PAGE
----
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Mr. Tophat - Dusk to Dawn Music Album Reviews

The Swedish producer and frequent Robyn collaborator offers an ambitious three-album suite of understated, occasionally disquieting techno nocturnes.
Hardcore Robyn fans already know the work of Swedish producer Rudolf Nordström, aka Mr. Tophat. He co-produced “Baby Forgive Me” and “Beach2k20,” two of the gorgeous, gently filtered house-pop tracks from last year’s Honey; his own 2017 release Trust Me, a three-song, 35-minute EP of throbbing, desaturated grooves, featured Robyn throughout. His latest solo release, Dusk to Dawn, is an ambitious three-album suite of understated, occasionally disquieting techno nocturnes. More melodic than the distortion-warped A Memoir From the Youth, two and a half hours of mostly chill, mid-tempo house conceal interesting moments within slack expanses. At its best, it’s a triple-album endurance listen that rewards partial concentration; at its slowest, it’s an illustration that Tophat’s signature long-format tracks don’t scale.

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MIKE - Renaissance Man Music Album Reviews

MIKE - Renaissance Man Music Album Reviews
The Bronx rapper’s second album in two months has the intimacy of voicemails to a close friend and the warmth of Lil B in his most generous BasedGod form.

Music argues for itself as it plays: This is how you should listen to me. You can tell from how it’s mixed and presented in your speakers how it hopes to be experienced, and MIKE’s Renaissance Man does not want you to play it loud. Splitting production duties with Daryl Johnson, the Bronx rapper muddies the textures of his songs so that the drums feel like drawn breath and small sighs resound like snare claps. MIKE’s own voice is often hard to pick out among the sampled, pitched-down voices moaning in the background. These are deliberate choices, and they lead you to clap your headphones tighter and concentrate. This is music of secrets, internal monologues, intensely specific revelations.

The album follows 2017’s May God Bless Your Hustle and last month’s Black Soap, fleshing out a body of work that presents itself humbly on the outside but swells with fierce pride and self-love within. The video for Renaissance Man single “Time Will Tell” says it all: MIKE peers at you from beneath his bedsheets, a self-made fort that you’re invited to enter if you accept him. Under here, you’ll find a teeming kingdom, a world of sighs, small cries, and under-the-breath mantras, where small gestures can turn superheroic.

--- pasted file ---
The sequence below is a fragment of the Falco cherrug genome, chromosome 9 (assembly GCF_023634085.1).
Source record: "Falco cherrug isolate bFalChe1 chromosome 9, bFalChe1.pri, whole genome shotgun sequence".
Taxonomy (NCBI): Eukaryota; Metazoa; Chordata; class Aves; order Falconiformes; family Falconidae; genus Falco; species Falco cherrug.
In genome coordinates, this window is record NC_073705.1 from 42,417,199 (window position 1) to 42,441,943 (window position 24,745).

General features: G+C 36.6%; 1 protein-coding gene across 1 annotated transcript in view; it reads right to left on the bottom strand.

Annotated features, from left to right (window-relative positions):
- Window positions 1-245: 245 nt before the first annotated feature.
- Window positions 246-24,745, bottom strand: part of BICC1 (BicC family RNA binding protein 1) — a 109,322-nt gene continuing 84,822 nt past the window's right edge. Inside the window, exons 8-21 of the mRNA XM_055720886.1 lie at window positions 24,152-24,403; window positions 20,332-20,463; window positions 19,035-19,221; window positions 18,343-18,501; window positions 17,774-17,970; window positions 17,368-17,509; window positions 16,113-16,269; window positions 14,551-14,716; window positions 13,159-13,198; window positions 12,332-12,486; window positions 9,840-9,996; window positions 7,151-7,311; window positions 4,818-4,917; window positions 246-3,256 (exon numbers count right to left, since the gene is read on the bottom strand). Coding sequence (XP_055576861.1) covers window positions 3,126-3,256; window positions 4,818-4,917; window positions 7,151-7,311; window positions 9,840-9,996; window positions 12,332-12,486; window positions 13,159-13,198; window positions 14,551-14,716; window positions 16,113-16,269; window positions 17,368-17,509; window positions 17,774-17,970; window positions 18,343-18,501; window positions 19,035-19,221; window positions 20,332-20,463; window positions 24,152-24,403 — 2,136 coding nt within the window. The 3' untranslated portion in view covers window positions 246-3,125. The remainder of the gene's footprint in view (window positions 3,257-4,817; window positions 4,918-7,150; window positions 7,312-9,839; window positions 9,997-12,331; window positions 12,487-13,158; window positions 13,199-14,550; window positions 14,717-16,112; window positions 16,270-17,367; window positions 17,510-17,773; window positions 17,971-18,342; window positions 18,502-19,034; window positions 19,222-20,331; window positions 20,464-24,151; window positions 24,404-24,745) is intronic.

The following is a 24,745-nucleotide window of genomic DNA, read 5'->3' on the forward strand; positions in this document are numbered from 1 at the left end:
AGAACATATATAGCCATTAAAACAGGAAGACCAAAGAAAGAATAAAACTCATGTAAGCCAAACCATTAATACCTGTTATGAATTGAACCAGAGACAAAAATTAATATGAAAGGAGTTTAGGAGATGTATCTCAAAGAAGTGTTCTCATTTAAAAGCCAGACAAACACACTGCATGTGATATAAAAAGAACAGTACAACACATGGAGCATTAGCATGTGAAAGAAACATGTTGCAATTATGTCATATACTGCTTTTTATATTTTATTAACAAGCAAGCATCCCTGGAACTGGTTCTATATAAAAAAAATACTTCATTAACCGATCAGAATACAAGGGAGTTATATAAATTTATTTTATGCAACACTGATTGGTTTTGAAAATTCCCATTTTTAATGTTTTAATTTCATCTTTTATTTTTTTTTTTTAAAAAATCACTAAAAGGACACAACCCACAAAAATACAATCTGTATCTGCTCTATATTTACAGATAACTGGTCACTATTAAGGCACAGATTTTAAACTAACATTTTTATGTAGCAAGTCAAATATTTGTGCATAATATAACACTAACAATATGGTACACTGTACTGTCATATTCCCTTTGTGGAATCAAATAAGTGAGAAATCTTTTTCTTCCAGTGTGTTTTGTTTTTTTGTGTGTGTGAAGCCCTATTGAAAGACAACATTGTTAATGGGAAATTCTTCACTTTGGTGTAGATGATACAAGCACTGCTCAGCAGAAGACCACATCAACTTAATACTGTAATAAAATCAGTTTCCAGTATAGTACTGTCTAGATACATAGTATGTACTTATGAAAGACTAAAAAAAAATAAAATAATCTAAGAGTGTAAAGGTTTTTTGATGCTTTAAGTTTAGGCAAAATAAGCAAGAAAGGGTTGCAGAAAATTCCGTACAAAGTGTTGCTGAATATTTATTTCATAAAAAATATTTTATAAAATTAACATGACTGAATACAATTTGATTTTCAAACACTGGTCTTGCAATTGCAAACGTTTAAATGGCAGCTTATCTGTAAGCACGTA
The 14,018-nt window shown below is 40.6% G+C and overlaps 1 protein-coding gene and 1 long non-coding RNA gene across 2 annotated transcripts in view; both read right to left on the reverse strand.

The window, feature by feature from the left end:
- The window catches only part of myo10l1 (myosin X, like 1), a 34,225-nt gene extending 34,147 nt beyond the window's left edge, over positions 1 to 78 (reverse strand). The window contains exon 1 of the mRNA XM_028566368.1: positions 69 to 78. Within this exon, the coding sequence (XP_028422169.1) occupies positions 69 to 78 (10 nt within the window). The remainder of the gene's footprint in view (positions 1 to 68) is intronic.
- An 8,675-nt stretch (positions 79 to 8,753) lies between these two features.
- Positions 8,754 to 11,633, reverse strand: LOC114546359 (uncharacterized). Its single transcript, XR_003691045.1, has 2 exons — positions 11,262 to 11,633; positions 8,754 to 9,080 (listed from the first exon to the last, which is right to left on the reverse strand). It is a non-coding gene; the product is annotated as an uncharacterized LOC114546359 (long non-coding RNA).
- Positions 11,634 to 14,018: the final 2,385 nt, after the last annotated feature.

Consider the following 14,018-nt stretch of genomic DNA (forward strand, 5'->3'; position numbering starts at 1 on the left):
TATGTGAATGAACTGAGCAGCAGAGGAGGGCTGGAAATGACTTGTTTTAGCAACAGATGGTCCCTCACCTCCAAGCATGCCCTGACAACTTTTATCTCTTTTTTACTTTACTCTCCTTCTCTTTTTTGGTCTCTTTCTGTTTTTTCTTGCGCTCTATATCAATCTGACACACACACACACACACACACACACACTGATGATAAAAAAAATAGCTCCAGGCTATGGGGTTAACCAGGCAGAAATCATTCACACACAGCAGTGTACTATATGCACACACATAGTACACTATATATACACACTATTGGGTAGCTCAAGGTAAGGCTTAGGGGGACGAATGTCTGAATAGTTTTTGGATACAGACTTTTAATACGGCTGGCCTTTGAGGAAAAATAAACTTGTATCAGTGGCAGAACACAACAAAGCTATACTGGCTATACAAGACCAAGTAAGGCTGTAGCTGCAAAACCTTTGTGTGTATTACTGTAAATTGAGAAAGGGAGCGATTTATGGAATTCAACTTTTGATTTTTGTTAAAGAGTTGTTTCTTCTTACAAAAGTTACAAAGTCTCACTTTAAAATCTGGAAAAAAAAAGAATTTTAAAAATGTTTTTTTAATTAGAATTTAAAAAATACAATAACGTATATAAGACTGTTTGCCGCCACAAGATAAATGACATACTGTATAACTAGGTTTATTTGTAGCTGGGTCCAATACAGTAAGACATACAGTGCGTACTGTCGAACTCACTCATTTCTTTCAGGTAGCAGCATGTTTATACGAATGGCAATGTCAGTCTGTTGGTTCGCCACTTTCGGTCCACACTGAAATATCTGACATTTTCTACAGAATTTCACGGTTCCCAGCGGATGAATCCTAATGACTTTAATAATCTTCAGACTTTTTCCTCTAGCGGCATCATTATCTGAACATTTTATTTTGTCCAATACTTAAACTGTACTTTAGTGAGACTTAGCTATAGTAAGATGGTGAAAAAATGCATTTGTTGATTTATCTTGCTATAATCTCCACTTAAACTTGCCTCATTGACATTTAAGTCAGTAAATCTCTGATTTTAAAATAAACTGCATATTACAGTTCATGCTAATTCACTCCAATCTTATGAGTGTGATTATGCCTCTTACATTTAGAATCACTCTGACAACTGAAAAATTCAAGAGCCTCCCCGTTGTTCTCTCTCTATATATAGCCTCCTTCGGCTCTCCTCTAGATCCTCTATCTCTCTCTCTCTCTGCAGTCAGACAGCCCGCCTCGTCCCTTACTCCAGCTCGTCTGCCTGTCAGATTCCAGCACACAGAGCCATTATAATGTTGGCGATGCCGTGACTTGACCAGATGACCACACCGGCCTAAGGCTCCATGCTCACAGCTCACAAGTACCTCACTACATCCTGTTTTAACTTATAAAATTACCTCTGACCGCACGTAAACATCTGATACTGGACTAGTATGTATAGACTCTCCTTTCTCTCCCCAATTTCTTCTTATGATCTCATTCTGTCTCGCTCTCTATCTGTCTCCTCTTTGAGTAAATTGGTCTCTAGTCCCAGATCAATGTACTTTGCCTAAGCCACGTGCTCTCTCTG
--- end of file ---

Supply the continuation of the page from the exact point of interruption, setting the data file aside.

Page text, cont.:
MIKE’s flow remains a thing of wonder, for those who stop to notice it. His rhyme schemes map back onto themselves in a gratifying way reminiscent of Earl Sweatshirt, or MF DOOM, or Reddit threads of things fitting perfectly into other things. One small stretch, for illustration: “My feet on the ground but my head over heels/The beast on the prowl for his bread and his will/No lease on my doubt, I’m expecting a thrill.” But he buries these verses inside the music, seemingly unconcerned about whether we notice their intricacy. What he wants us to feel is the size of his heart, and the pain and empathy filling it. He is the spiritual heir of Lil B, in his most generous BasedGod form, the truth-speaker radiating magnanimity from his pores.

For all the twisting-vine paths his verses can take, the album opens with his friend Joygill Moriah just talking, on “Negro World (Intro),” while the track warps and curls around him like a burning Polaroid: “It’s the mental game that matters the most. Knowing where your seeds is planted. Where you keep the water at.” He adds, “For what it’s worth—thanks. Thanks for not giving up. Thanks for not holding back.” It’s not clear who he’s talking to, but he makes us feel how much it matters.

The album feels like a series of voicemails to close friends—in fact, “Goliath” concludes with one such actual voicemail. “On the streets is the worst way to hear about you/And that’s only cuz a nigga really care about you, dude,” he mutters on “Sidewalk Soldier.” There are glints of confidence and bluster—“I made it this far from ducking all your feedback/You ain’t done enough to see that”—but the dominant gesture here is the outstretched palm, the overwhelming message: “Come and spread your arms if you really need a hug.”

The production glimmers in place. You can stare into these tracks and feel your eyes dilate: The synths on “Decision Tower” mimic the gentle ripple of a pool filter. Nothing here insists, nothing shouts, nothing demands. You can often lose track of yourself listening to the album, in the best possible way. MIKE sums up this effect nicely on “Time Will Tell”: “Don’t really like attention, but I bring it around."

Even live, MIKE insists on this disarming intimacy. I saw him on a bewildering bill where he opened for the indie rock outfit Amen Dunes; it was just him and two others onstage. He encouraged the audience to dance, launched into a song, but stopped a few seconds in to observe, “But y’all ain’t dancing, though.” Then he shrugged and plowed forward, giving the moment all he had.

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